The Byzantine period (4th-7th centuries AD) was a period of flourishing and wealth in the Holy Land. During this time Christianity became the dominant religion of the Roman Empire, and many churches were established throughout the country, preserving the memory of Christ. In fact, during this period the Land of Israel became the “Holy Land”, the center of the Christian faith, at the center of which is the Holy City – Jerusalem.
Most of the pottery vessels of the Byzantine period are characterized by simple wheel work, including the oil lamps. This oil lamp, which dates from the fifth-sixth centuries AD, is one of the simplest and most common clay lamps of the Byzantine period in the Land of Israel. It is decorated with a Menorah pattern on the nozzle (hence also known as a “Menorah lamp”), and with radial lines around the lamp eye.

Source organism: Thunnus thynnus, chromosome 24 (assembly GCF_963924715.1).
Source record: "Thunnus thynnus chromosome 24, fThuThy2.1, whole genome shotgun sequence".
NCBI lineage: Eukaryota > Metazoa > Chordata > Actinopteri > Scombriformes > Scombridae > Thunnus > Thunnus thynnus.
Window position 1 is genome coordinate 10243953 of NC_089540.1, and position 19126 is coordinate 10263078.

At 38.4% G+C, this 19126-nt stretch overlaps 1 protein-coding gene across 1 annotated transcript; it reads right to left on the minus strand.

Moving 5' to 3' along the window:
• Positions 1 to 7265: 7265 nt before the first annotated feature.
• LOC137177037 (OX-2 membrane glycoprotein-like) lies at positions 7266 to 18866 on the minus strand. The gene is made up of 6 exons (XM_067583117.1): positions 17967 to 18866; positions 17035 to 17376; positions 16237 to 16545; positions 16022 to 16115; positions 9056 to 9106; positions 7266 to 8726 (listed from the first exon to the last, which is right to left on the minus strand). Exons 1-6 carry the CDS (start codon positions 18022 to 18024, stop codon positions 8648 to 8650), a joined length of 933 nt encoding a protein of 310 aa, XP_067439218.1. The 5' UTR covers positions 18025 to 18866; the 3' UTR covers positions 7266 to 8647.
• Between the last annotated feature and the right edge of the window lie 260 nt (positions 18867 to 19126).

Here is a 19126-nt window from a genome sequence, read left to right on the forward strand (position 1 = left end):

No one lights a lamp and puts it in a cellar or under a basket. Instead, he sets it on a lamp stand, so those who enter can see the light.
It is possible to give meaning from the realm of Christian faith to the use of the Menorah decoration on the lamp, and at the very least it is clear that the motif of light was important in the Christian in the Byzantine period.
Through the use of this lamp, not only the actual physical light was disseminated, but also the spiritual light from the sharing of the Christian faith which became increasingly established in the Holy Land during the Byzantine period.
These lamps were found in large quantities in Jerusalem and its surroundings, which may indicate the centrality of the candles in this part of the country. It should be noted that during the Byzantine period an influx of pilgrims began to appear in the Holy Land, and it is possible that these lamps were quite popular with the pilgrims.
This clay oil lamp from the Byzantine period is an example of the typical lamp used daily by the Christian people of the Holy Land, who used it to illuminate their houses, but also to spread the light of the Christian faith, when used as a teaching tool according to Jesus’ parables.